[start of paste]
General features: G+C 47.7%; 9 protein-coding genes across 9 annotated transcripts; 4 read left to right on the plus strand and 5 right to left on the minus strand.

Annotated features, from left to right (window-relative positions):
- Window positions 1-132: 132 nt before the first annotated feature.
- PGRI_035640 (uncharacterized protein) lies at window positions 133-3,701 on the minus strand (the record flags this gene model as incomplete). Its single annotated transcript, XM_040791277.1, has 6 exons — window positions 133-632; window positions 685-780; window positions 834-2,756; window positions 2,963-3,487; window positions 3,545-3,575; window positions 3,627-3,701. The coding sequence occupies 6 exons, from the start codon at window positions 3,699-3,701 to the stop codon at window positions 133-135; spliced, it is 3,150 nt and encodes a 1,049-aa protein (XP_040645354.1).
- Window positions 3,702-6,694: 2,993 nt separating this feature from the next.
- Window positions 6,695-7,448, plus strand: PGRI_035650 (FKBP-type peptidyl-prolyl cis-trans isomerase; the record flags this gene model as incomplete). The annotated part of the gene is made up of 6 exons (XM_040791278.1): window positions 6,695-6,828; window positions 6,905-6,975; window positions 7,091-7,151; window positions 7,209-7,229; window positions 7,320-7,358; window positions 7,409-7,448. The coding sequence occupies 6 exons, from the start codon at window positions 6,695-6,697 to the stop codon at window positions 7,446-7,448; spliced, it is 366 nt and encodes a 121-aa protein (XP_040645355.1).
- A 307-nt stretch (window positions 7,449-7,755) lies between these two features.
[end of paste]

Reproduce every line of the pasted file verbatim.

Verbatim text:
General features: G+C 47.7%; 9 protein-coding genes across 9 annotated transcripts; 4 read left to right on the plus strand and 5 right to left on the minus strand.

Annotated features, from left to right (window-relative positions):
- Window positions 1-132: 132 nt before the first annotated feature.
- PGRI_035640 (uncharacterized protein) lies at window positions 133-3,701 on the minus strand (the record flags this gene model as incomplete). Its single annotated transcript, XM_040791277.1, has 6 exons — window positions 133-632; window positions 685-780; window positions 834-2,756; window positions 2,963-3,487; window positions 3,545-3,575; window positions 3,627-3,701. The coding sequence occupies 6 exons, from the start codon at window positions 3,699-3,701 to the stop codon at window positions 133-135; spliced, it is 3,150 nt and encodes a 1,049-aa protein (XP_040645354.1).
- Window positions 3,702-6,694: 2,993 nt separating this feature from the next.
- Window positions 6,695-7,448, plus strand: PGRI_035650 (FKBP-type peptidyl-prolyl cis-trans isomerase; the record flags this gene model as incomplete). The annotated part of the gene is made up of 6 exons (XM_040791278.1): window positions 6,695-6,828; window positions 6,905-6,975; window positions 7,091-7,151; window positions 7,209-7,229; window positions 7,320-7,358; window positions 7,409-7,448. The coding sequence occupies 6 exons, from the start codon at window positions 6,695-6,697 to the stop codon at window positions 7,446-7,448; spliced, it is 366 nt and encodes a 121-aa protein (XP_040645355.1).
- A 307-nt stretch (window positions 7,449-7,755) lies between these two features.